Tracking the demise of the Whitman yearbook

Illustration+by+Megan+Waldau
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Tracking the demise of the Whitman yearbook

Illustration by Megan Waldau

Illustration by Megan Waldau

Illustration by Megan Waldau

Illustration by Megan Waldau

Rosa Woolsey, News Reporter

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After years of budget cuts and vacillating student interest, Whitman’s yearbook, previously known as Waiilatpu, went quietly out of publication in 2017. Its discontinuation has repercussions for both the Alumni Association, which utilizes the yearbook in their reunion efforts, and the Penrose Library Northwest Archives, where all issues are held and used as a resource for classes. 

According to the Penrose Library Archives, this is not the first time publication has stopped. In fact, the yearbook’s publication has always been sporadic. The first issue of Waiilatpu was published in 1906, but as student interest fluctuated, issues were released less consistently. This irregularity began in the 1970s, and no issues were released between 1997 and 2011. However, in 2011, it was revived for a few years until the most recent publication in 2017.

As of 2016, the production team stopped using Waiilatpu as the cover and organization name. The first page of the 2016 issue explains the misunderstood history and meaning of the name. It was commonly thought that Waiilatpu meant “place for rye grass.” The word was the original name of the Whitman Mission. However, Marcus Whitman’s attempts to translate the Cayuse Nez Perce language into English distorted the meaning and spelling of the word, creating a legacy of historic inaccuracies that dominated the discourse. 

The production team wrote, “[for] millennia, the people commonly known as the Cayuse called themselves Weyíiletpuu… it is not fitting for us to use an indigenous name that the Cayuse use(d) in reference to themselves. Historically this word is not used with due respect or diligence to the Cayuse; rather, its misuse symbolizes a false and racially prejudiced narrative which overshadows a tragic history…This yearbook does not claim to represent the Weyíiletpuu, and as such, we do not believe that calling our organization ‘Waiilatpu’ is an accurate or respectful tradition.”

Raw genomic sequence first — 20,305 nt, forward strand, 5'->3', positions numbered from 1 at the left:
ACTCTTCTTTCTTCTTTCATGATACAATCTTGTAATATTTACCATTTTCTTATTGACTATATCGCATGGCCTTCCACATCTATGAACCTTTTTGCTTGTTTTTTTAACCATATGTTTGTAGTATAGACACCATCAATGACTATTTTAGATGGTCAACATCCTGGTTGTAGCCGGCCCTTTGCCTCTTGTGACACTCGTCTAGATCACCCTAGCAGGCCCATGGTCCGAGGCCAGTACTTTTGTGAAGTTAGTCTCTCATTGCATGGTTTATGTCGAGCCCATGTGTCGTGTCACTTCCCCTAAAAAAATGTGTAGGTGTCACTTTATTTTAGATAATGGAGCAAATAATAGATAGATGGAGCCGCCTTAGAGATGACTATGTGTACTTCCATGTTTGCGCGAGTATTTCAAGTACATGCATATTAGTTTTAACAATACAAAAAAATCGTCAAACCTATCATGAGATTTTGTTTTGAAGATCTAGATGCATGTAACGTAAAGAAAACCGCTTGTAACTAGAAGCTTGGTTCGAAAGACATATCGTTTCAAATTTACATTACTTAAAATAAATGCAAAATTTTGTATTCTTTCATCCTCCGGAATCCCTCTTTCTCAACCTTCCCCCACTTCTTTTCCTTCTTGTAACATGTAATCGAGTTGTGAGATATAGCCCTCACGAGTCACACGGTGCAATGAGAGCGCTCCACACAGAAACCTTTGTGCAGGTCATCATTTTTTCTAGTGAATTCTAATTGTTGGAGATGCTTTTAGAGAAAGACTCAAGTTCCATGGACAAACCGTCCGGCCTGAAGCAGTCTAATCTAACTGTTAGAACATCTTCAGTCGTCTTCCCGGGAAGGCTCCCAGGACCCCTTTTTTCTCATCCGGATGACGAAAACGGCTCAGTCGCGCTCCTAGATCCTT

Penrose Library Associate Archivist Dana Bronson explained how the discontinuation of yearbook issues will impact Whitman’s archives and conversations about the school’s history. 

“The yearbooks provide an important window into student life at Whitman, and we will be losing that piece of our institutional memory with its discontinuation,” Bronson said. “However, it is important to note, that the yearbooks often reflect the particular values of the year that they are commemorating, and in some cases that does include racist and discriminatory language and imagery. Archivists work with faculty members to facilitate conversations about this history.”

Waiilatpu was an ASWC-funded program, much like blue moon and Quarterlife. Influenced by the lack of student interest, a dramatic decrease in funding perpetuated the yearbook’s detachment from the organization, guiding the stop in publication. 

A Wire article published in October 2013 described ASWC’s reassessment of funds for Waiilatpu. 

“Due to low student interest and involvement, ASWC attempted to allocate ‘Waiilatpu’ only $150 in this year’s budget, down from $13,350 in the 2012-2013 academic year,” the article stated. “This would have practically eliminated the yearbook, and while ‘Waiilatpu’ staff managed to avoid this fate and convince ASWC to raise its funding to $3,500, it still faces a significant budget shortfall.”

Director of Alumni Relations Nancy Mitchell described the significance of the yearbooks to the alumni community. The alumni office utilizes the yearbooks in their outreach efforts and as a way to enhance the experience of reunions. For instance, they comb through old photographs as a way to ensure that everyone receives invitations to affinity group reunions if the rosters from decades ago are incomplete. The yearbooks enable stronger connections between alumni and the school. 

“Some of the older classes ask us to include photos from the yearbook on their name tags for reunions, because they will see someone, and it really helps to have their younger picture there,” Mitchell said.

Mitchell reflected upon the potential reasoning for the decrease in student interest.

“[New] technology and all of the photos we keep and take every single day has replaced the need for it, so it’s not a surprise to me that the yearbook has faltered,” Mitchell said. “As time moves on, traditions tend to fade.”

Despite a decrease in the need for print photos, they continue to retain meaning and play a significant role in sustaining memories and relationships. 

“[Old photographs] help facilitate conversation during the reunion, [it] brings back memories of things that you did that you forgot about, and it reminds you of people you’ve forgotten. Those visual cues are really important in connecting people,” Mitchell said.

All publications of the yearbook are available in the archives; moving forward, it remains to be determined if student interest will arise once more.